Learning & Teaching in Higher Education (LATHE) Graduate Certificate
Why earn a LATHE graduate certificate at UVic?
Research demonstrates that over the next decade, Canadian universities are likely to continue the vigorous renewal of the professorate as current professors reach the normal age of retirement. According to the last census, 32% of the professoriate was aged 55 and over. This demographic bulge, which is over twice the proportional size of the general labour force, will continue to work its way through universities.
The LATHE Program combines knowledge about teaching and learning across the disciplines to create a future professoriate fluent in the foundation principles of post-secondary instruction. It will challenge participants to reflect on their practical teaching activities in a scholarly way within their disciplinary context. Graduates of the LATHE program will be able to contribute to the scholarship of teaching and learning in their own fields, thus preparing them to become life-long reflective and scholarly teachers.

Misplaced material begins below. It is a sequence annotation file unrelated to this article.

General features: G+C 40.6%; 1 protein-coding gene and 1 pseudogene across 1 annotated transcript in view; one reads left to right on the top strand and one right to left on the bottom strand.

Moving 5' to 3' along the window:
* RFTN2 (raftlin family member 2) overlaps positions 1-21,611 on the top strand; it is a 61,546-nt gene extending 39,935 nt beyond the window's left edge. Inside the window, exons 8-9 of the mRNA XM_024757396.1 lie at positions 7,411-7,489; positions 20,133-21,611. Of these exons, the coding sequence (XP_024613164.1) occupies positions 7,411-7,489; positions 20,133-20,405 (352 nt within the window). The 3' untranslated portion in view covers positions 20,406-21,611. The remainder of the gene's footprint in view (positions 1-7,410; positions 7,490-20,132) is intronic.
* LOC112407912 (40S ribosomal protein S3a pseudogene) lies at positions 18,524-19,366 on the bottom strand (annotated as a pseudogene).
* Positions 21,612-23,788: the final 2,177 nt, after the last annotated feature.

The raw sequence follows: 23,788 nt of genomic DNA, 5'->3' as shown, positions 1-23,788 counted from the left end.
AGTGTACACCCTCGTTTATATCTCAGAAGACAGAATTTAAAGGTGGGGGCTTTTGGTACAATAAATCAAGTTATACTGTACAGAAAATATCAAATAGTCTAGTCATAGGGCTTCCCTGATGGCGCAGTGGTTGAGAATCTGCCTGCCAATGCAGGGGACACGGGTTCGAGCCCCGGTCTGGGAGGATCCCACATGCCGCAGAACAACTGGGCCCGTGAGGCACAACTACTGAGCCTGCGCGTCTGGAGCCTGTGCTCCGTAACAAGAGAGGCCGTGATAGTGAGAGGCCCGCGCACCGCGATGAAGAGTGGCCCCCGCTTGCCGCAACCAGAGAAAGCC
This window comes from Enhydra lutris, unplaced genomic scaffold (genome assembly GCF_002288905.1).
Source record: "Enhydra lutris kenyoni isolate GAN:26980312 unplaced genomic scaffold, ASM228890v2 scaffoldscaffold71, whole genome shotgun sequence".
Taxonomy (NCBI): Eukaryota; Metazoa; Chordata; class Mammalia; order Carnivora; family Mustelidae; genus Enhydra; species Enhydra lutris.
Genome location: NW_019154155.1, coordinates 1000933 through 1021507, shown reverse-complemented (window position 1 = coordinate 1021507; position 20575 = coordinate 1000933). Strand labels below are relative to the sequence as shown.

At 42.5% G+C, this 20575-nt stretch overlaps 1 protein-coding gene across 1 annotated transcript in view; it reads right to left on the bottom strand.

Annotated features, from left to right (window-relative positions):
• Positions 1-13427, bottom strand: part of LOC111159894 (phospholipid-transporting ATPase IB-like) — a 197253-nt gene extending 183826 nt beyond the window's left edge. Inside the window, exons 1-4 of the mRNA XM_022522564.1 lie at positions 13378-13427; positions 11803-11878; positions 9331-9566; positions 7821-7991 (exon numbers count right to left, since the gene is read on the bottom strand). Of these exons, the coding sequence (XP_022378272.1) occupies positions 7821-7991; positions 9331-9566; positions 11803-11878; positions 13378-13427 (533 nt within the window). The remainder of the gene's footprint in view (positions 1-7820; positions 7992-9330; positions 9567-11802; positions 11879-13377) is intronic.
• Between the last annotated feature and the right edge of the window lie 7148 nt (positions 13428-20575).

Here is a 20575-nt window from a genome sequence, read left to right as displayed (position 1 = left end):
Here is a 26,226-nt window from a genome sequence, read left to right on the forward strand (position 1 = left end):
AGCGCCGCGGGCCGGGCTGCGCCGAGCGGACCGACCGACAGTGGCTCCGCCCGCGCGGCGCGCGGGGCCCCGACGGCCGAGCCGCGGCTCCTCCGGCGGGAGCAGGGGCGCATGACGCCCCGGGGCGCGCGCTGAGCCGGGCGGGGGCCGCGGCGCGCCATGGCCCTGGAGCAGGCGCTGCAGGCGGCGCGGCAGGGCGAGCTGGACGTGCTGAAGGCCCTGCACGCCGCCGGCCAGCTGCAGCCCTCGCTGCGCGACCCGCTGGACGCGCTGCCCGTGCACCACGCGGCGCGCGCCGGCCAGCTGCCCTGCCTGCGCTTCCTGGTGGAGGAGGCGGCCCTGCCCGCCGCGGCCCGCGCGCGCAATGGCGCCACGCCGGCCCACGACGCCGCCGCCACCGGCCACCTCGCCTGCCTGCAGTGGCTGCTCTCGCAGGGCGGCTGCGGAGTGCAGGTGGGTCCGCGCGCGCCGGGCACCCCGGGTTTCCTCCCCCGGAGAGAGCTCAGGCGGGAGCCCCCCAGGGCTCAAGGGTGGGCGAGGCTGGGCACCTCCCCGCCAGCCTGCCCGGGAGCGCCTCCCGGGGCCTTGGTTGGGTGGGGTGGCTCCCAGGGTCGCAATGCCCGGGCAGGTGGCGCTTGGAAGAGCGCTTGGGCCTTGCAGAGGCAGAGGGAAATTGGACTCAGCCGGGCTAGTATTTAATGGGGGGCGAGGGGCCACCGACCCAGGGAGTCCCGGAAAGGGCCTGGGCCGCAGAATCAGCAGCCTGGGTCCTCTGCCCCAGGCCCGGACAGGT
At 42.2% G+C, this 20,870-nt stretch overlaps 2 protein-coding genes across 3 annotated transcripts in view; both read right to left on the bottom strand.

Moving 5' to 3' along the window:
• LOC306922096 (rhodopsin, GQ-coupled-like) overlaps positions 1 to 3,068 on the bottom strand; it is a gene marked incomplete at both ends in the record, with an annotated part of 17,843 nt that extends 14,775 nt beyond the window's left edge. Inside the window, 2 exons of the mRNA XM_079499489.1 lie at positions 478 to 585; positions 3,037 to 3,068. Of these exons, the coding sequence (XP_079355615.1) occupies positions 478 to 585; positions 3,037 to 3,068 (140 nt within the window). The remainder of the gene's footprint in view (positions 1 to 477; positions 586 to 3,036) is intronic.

- Earn this graduate certifcate concurrently with UVic graduate degree
- Be part of a program that is focused on your future. Enroll in the 16-month, part-time, 6.0-unit Graduate Certificate in Learning & Teaching in Higher Education.
The certificate courses are designed to be take part-time concurrently with one's other graduate degree program at the University of Victoria. The progam is taken over 2 years, 2-8 month terms. No courses in the summer term. There is an intake every September. It is possible for non-UVic students with a completed Master's or PhD degree to take the program. Please contact the department for specific details.
Ethical & professional standards
Students in the Department of Educational Psychology and Leadership Studies are expected to adhere to a professional code of conduct for the basis of their relationships with peers, faculty, and for any children/adolescents for whom they may provide services. Students will be subject to the provisions of the ethical guidelines of their respective professions. Students may be required to withdraw from a course or program when ethical, medical, or other reasons interfere with satisfactory practice in their respective professions.